This I Believe

Ann - Evanston, Illinois
Entered on April 27, 2007
Age Group: 18 - 30
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When I was growing up, my mom was sick. I don’t mean physically. She was sick as in funny in the head. Sometimes cruel, sometimes just plain weird. As sick as my mom was, my father was just as stable. He worked long hours so my mom could stay at home with my brothers and me. As children, the rhythm of our day to day activities was dictated by the whims of her psyche. It all seemed normal in that I knew nothing different, but it was tinged with a suspicion that other kids’ mommies didn’t act like this.

Life was funny strange, but also funny ha ha. Because back then, in a world often scary and unpredictable, I was a chronic giggler. It wasn’t hard to get me started, and when Dad was home he would clown for me just to hear those squeals. But mostly my laughter came at tense moments.

At Thanksgiving one year, my mother took the occasion of a lack of cranberry sauce to ask God, out loud, why our family was on the verge of collapse. One of my brothers braved the ensuing silence to request butter for a crescent roll. I responded by crying out “Butter!” while milk shot through my nose.

Butter itself is not very funny. In fact, one thing that chronic gigglers everywhere know is that after a while, humor is beside the point. Laughter creates its own inertia. That inertia carried me through a troubled childhood. When mundane crises cropped up it was my mother’s cue to breakdown. It was my cue to just start laughing. Those ringing peals tumbling forth from me were the perfect insulation. I couldn’t feel anything. I was incapacitated by giggles.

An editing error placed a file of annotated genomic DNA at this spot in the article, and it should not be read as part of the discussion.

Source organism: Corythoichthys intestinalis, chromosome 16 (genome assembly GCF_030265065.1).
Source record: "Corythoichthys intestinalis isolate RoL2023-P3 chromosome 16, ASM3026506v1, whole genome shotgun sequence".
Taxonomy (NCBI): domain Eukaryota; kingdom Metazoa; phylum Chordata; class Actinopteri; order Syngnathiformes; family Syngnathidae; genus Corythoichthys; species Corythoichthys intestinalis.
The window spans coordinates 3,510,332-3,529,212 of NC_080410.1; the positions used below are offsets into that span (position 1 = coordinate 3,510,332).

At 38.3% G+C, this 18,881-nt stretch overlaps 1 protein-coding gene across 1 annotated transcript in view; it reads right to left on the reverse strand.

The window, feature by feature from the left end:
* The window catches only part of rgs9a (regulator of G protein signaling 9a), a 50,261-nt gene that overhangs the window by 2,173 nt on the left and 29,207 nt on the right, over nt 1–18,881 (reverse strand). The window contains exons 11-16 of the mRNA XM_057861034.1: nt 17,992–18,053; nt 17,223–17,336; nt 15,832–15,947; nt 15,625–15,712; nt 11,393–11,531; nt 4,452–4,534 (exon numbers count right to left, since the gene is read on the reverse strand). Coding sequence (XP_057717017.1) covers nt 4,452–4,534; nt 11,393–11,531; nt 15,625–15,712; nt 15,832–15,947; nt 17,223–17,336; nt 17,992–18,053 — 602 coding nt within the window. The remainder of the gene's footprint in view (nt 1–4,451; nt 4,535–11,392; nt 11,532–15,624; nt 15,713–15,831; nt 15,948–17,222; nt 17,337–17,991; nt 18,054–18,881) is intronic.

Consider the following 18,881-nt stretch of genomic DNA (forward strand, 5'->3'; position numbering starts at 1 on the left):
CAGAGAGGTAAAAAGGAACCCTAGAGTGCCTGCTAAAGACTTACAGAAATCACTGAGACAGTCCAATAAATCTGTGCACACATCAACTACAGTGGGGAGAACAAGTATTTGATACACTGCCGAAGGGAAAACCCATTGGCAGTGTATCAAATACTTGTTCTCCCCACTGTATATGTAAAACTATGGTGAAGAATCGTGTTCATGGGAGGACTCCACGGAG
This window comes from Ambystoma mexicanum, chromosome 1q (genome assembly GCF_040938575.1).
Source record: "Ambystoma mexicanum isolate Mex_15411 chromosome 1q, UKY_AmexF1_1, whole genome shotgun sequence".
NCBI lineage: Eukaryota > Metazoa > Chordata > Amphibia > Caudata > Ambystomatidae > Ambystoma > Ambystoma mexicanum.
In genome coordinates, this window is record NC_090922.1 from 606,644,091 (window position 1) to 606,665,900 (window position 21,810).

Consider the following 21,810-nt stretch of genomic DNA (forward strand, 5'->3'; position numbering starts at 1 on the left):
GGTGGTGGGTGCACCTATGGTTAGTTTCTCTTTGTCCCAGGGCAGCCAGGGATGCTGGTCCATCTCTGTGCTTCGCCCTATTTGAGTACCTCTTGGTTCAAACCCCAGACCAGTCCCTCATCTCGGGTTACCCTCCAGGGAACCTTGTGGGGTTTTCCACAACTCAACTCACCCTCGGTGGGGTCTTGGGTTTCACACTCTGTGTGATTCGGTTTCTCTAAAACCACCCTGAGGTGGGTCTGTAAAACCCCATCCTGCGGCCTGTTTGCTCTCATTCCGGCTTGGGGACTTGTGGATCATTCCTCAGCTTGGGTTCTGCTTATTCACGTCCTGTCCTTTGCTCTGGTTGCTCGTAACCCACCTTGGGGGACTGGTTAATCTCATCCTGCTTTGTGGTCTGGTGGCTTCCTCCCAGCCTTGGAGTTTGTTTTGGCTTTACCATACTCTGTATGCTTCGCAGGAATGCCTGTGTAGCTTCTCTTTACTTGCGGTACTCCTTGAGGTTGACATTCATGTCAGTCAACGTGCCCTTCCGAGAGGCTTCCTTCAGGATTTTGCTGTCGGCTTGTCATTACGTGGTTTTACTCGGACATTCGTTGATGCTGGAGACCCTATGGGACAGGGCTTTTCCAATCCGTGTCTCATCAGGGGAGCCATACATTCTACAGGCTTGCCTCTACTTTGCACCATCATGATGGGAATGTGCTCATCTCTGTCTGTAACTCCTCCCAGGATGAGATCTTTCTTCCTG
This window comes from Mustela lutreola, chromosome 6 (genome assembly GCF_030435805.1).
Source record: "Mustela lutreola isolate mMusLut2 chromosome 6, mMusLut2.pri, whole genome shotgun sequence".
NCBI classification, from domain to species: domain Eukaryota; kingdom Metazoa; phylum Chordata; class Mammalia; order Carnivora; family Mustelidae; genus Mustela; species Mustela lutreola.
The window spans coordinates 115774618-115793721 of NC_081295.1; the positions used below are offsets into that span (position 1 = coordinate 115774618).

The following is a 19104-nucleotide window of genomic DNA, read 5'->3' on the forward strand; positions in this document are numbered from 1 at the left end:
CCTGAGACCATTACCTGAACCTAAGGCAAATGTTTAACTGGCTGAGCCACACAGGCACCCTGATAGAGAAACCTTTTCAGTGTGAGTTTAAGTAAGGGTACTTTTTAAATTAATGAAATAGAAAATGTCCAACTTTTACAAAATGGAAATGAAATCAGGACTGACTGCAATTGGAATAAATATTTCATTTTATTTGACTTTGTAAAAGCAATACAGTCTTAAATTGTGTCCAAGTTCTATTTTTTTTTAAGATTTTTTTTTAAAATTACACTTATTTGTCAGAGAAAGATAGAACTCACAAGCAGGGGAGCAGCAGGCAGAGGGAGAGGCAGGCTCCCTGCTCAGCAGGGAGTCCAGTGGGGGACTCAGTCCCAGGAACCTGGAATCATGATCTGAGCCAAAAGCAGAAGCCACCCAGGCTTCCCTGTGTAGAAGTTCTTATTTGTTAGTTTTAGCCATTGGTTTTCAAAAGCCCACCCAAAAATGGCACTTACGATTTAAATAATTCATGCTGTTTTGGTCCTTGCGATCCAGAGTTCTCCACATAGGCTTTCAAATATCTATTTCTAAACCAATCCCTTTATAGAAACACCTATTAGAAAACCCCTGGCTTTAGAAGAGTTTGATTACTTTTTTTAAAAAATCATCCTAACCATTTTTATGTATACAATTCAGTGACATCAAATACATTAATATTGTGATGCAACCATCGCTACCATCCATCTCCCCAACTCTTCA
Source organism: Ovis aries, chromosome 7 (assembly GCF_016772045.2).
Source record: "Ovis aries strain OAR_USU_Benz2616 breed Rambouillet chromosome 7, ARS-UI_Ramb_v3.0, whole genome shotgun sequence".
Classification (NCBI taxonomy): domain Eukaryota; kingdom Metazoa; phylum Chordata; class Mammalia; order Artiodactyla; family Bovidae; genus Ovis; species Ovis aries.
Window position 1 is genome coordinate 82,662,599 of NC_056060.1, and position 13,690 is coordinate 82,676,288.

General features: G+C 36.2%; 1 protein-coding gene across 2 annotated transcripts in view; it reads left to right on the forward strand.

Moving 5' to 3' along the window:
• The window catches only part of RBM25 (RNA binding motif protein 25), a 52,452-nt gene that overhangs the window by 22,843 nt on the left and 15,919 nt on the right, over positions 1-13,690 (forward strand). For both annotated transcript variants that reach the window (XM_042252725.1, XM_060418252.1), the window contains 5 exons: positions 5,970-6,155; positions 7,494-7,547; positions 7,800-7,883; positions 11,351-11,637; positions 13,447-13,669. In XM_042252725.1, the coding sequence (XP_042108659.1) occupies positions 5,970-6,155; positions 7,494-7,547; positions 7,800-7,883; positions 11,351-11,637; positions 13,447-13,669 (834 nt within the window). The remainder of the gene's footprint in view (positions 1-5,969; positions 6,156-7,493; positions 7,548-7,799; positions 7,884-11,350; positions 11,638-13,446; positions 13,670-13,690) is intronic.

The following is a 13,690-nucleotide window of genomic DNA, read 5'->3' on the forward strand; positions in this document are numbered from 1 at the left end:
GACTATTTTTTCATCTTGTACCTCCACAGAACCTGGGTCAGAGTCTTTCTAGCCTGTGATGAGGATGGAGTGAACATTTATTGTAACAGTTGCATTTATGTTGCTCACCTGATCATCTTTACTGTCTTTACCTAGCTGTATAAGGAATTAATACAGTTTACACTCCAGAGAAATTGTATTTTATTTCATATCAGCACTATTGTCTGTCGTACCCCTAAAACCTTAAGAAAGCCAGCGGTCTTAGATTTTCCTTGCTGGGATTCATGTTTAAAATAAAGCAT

In my late teens, my parents split up and I became prone to dark moods. My dad, in an attempt to end my perpetual frowning would ask, “remember what you used to say? Just laugh about it!” I would roll my eyes and stalk off- another teenager convinced she was misunderstood.

It wasn’t until graduate school that I rediscovered my belief in uncontrolled laughter. Near tears after a difficult week, I called a friend. As the stories of rejected applications and harsh professors poured out, I felt that wild tickle rising in me. I started laughing. And giggling. And then I couldn’t stop. Soon we were trading volleys of guffaws and hiccups over the phone line. After a long absence I was back in that familiar place, where things are neither dire nor doomed, but everything is just, well, funny. When we finally wound down I reentered reality red faced, but in a place far away from defeat. From this place, after laughter, I could start to build my world back up again.